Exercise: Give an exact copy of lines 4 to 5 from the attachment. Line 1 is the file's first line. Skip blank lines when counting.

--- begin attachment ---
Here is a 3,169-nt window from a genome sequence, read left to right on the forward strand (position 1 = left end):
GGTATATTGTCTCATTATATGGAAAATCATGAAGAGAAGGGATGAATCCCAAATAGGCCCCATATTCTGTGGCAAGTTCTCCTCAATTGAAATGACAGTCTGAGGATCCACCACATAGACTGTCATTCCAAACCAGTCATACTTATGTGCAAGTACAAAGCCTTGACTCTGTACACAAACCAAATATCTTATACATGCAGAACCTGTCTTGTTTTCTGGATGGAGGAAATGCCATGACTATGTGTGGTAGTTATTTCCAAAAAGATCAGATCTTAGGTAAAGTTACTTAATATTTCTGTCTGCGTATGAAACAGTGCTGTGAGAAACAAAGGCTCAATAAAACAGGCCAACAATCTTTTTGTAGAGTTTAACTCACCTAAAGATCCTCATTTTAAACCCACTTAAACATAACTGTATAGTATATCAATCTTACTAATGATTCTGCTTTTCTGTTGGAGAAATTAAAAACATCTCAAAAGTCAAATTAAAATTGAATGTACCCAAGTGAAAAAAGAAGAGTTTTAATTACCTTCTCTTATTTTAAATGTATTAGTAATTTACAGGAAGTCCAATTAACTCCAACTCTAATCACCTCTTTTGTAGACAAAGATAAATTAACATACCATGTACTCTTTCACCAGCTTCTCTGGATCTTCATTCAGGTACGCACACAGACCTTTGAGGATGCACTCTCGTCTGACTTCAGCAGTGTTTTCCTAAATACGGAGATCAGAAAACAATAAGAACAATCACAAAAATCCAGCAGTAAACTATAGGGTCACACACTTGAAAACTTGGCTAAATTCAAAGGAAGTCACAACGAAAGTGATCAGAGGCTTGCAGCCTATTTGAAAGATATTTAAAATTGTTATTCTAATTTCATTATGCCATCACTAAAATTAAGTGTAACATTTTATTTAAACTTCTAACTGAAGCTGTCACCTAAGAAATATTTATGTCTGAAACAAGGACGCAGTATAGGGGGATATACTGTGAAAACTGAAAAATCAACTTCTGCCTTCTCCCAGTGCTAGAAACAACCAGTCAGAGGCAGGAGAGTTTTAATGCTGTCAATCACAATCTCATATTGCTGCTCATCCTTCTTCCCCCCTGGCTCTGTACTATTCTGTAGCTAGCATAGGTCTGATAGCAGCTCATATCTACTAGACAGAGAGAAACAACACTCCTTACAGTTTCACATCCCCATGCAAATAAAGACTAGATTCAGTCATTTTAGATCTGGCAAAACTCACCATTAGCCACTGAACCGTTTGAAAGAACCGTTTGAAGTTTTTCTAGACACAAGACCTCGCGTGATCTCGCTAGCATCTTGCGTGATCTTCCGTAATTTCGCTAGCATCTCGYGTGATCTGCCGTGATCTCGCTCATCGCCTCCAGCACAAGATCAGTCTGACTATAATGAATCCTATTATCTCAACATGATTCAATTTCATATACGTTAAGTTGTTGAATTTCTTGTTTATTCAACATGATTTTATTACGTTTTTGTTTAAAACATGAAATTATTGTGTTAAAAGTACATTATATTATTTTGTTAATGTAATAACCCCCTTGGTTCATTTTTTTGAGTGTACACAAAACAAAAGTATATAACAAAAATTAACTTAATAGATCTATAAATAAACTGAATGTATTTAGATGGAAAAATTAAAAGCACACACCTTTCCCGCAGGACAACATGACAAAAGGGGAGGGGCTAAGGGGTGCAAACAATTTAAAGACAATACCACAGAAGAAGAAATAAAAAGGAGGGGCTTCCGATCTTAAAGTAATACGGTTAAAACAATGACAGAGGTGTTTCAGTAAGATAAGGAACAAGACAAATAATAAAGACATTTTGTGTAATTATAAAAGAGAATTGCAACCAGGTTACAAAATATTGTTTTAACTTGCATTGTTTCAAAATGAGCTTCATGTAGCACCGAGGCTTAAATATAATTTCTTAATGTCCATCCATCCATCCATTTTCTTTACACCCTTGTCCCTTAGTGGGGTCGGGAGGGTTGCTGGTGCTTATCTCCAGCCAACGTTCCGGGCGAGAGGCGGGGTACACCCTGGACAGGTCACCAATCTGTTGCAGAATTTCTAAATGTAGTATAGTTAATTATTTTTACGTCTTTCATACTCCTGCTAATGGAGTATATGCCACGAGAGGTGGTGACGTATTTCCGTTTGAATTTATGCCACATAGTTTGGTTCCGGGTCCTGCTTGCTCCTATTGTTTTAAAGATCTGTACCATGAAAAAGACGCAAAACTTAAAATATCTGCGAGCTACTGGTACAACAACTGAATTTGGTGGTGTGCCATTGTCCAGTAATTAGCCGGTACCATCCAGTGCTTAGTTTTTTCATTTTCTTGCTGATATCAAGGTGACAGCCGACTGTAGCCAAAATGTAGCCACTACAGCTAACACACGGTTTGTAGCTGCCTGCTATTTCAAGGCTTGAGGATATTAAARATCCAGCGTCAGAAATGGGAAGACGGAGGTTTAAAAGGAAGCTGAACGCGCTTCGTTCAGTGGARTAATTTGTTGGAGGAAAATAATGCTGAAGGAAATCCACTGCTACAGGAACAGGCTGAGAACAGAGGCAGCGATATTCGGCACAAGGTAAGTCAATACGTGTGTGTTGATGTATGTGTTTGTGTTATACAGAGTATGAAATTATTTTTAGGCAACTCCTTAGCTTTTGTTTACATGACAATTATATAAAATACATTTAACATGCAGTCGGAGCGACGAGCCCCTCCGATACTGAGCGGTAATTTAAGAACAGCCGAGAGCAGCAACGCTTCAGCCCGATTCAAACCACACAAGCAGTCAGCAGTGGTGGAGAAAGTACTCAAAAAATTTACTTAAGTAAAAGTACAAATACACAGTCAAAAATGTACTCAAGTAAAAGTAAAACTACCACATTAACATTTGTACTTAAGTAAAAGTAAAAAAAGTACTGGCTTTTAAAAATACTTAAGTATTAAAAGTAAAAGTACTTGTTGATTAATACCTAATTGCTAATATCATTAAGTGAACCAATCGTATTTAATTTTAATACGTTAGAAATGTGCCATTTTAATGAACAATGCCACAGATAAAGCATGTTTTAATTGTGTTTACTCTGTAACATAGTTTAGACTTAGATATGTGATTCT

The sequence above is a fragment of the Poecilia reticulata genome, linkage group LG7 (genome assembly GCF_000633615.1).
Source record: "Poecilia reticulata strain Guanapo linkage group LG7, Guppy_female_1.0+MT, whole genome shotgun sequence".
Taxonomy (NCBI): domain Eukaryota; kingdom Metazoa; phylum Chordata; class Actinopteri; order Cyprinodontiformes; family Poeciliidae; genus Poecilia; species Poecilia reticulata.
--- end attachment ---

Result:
Source record: "Poecilia reticulata strain Guanapo linkage group LG7, Guppy_female_1.0+MT, whole genome shotgun sequence".
Taxonomy (NCBI): domain Eukaryota; kingdom Metazoa; phylum Chordata; class Actinopteri; order Cyprinodontiformes; family Poeciliidae; genus Poecilia; species Poecilia reticulata.